Today I’m going to cover a subject that many presenters ask about … Actually, that’s not quite right. I should say this is a subject that many presenters get wrong. And they don’t ask about it because they don’t even realise they are getting it wrong!
What’s the subject? Their visuals.
In most cases, this means their PowerPoint and Keynote slides. Depending on your webinar software, you can show other visuals as well. But let’s stick with slides for now.
If you’re an experienced presenter, you probably know how to create engaging slide shows as visual aids in your presentation. But did you know many of those slide shows just won’t work on a webinar?
Why? Because everything you show in your webinar has to be sent across the Internet to your participants. Even though most of them will have broadband access, it doesn’t necessarily mean they’ll have very fast access (especially in Australia!)
Unfortunately, this means many of the things that first come to mind in enhancing your slide show simply won’t work, because they will be too slow when viewed over the Internet:
- Full-size photographs
- Interesting transitions between slides
- Animated movement to illustrate a point on a slide
- Video in a slide
You have to work diligently to simplify your slides as much as possible so they are sent efficiently to your participants. If you don’t, it will take a long time to load each slide, which will frustrate your audience and break up the flow of your presentation.
There’s a whole chapter about this in the book.
My book Webinar Smarts has an entire chapter (“Prepare Your Slides”) about designing good visuals. If you’ve got the book, I recommend you read it.
I’ll highlight here the four most useful things I think you can do to dramatically improve the performance of your slides.
1. Eliminate waste
If something is on a slide purely for decorative purposes, remove it.
This applies especially to photographs, which are often used (appropriately and tastefully) to add impact to a message. But something that works well in a face-to-face presentation can be too slow in a webinar.
2. Shrink pictures
Photos are great! And of course, they are much better than just slides full of text and bullet points. But they are slow to transmit over the Internet.
It’s a shame to lose these beautiful photos just because you’re doing a webinar! Fortunately, there’s a happy balance: The solution is to keep the pictures, but make them smaller so they are sent more quickly over the Internet.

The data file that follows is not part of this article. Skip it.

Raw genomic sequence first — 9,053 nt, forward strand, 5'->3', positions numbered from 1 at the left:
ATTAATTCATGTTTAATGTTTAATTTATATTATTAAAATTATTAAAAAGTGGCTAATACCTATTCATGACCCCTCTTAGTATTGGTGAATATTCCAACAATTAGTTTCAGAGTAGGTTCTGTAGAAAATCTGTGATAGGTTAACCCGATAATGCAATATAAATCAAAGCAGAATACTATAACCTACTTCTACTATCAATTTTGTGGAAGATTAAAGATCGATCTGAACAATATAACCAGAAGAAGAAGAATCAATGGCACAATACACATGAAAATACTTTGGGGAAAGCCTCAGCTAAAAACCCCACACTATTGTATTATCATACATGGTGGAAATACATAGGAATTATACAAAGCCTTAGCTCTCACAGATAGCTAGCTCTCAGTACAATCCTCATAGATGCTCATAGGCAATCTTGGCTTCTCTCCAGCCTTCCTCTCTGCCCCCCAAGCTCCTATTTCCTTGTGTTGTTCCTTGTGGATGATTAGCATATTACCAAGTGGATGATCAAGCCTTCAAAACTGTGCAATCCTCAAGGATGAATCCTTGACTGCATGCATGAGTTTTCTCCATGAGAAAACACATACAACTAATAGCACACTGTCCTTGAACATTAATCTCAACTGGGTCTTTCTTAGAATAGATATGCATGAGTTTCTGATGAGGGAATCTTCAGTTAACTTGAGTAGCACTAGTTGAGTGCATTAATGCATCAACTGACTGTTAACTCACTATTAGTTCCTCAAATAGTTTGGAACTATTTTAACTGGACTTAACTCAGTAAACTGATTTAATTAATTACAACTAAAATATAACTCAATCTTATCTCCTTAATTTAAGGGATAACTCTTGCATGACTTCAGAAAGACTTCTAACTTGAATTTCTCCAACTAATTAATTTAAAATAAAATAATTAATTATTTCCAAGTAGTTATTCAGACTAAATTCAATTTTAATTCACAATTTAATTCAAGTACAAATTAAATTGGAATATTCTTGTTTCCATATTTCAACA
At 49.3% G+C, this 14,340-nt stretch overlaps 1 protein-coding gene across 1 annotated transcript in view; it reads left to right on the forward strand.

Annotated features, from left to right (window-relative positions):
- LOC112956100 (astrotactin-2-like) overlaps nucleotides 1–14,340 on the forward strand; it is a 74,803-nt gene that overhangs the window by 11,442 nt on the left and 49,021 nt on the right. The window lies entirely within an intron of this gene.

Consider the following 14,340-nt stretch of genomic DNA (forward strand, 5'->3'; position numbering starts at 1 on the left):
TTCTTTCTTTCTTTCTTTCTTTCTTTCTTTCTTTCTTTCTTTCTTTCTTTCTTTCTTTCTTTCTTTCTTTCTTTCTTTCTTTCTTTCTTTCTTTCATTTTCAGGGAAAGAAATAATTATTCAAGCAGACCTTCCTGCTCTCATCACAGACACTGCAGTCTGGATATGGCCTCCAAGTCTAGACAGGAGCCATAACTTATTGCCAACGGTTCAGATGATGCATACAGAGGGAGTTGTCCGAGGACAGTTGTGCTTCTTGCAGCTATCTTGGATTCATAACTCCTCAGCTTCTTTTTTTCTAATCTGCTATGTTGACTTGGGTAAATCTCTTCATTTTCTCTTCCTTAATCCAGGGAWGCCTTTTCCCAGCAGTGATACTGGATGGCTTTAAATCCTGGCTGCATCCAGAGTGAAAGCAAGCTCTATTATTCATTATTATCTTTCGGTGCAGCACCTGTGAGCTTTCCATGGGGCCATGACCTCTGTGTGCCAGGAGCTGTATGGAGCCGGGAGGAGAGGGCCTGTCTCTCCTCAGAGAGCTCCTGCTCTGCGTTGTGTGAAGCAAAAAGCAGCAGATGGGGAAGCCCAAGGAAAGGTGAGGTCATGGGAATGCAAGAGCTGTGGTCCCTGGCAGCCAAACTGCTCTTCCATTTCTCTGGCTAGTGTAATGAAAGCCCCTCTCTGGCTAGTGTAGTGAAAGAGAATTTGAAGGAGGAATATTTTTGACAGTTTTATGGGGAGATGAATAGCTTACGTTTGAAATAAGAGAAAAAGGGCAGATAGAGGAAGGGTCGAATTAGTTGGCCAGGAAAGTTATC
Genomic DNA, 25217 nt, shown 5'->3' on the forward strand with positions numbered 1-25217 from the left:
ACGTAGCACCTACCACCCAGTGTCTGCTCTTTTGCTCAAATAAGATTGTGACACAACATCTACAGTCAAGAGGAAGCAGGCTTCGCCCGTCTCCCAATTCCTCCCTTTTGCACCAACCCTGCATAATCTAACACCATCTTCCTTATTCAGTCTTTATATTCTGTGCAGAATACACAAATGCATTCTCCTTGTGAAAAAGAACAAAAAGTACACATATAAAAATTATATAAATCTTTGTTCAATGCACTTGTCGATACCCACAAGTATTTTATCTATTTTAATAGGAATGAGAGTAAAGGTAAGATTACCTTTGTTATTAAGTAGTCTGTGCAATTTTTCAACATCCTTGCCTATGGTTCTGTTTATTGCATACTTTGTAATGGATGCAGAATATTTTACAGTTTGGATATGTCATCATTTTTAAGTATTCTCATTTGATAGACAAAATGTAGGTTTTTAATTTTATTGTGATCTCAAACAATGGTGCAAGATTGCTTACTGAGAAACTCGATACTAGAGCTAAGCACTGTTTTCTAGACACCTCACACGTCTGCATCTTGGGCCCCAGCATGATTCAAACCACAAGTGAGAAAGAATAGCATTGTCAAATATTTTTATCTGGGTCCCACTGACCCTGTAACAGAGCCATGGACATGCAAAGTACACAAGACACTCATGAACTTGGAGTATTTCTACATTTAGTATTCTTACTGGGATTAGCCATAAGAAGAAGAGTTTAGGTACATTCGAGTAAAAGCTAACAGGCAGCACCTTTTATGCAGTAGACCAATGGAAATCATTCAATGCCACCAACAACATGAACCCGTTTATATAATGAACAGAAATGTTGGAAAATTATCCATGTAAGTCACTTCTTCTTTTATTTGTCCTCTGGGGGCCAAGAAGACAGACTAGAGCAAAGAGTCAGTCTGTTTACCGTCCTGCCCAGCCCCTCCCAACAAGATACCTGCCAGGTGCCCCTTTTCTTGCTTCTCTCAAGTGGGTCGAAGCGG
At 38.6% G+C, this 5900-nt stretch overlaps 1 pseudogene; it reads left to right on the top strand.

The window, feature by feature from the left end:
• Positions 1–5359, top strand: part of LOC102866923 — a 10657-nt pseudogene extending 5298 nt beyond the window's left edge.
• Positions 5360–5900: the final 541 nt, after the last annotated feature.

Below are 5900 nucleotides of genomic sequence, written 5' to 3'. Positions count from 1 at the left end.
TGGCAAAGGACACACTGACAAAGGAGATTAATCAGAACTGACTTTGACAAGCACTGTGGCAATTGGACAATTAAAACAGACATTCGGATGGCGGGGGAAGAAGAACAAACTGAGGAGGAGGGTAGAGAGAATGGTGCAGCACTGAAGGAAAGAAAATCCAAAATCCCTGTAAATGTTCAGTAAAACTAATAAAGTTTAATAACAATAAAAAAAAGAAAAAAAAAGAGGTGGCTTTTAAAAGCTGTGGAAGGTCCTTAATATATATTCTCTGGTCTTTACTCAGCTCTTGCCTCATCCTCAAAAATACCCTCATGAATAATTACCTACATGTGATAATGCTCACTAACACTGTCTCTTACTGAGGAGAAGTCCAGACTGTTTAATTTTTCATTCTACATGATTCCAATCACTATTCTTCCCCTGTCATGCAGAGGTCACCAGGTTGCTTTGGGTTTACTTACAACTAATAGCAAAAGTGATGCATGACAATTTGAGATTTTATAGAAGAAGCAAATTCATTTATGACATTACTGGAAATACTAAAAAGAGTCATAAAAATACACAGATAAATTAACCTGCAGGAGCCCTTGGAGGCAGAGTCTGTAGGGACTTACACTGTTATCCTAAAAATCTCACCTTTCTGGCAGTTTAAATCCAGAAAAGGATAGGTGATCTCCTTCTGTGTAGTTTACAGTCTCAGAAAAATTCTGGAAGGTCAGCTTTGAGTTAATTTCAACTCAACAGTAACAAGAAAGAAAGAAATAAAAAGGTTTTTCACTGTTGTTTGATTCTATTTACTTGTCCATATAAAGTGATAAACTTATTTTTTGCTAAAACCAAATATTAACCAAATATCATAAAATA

So, if you’ve got a slide with just a photo and a caption, make the photo smaller, make the caption bigger, and leave a lot of blank space. You’ll still get the message across, and it won’t slow down the webinar technology.
3. Stop movement
Of course, you should remove any animation that’s there purely for decorative purposes. But I assume you’re experienced enough not to use this sort of animation anyway.
However, you should carefully examine all other animation, even if it’s there for functional purposes, and consider how to remove it. The less animation you use, the faster your slides will load.
4. “Build” slides
There is one type of animation that is acceptable – and very useful – for webinar slides, and that is the idea of a “build” or a “reveal”. This is simply where you keep adding bits to a slide as you talk about it.
Fortunately, this doesn’t cause any problems at all for the webinar software. Because each step is simply adding to what’s already there, the software only has to transmit the bits that have changed on the screen each time – and that’s quite fast.
So go ahead and use these slide “builds” to your heart’s content, without worrying about any adverse impact on your webinar. In fact, it helps your presentation, because – as with their use in face-to-face presentations – your audience only sees what’s relevant to them at the time.
Watch this video tutorial
I also ran a webinar about effective webinar visuals for members of my eGurus Community. We talked about how to plan and build your visuals, and in particular some very cool PowerPoint features for creating attractive graphics quickly.
If you’re a member of the eGurus Community, you can watch the recording here.
If you’re not a member, you could buy the recording here for $47. But I reckon you should seriously consider joining the eGurus Community instead. For $55 a month, you get access to this and all of my other webinar recordings, as well as a heap of other useful resources for your business. Find out more at eGurus.info.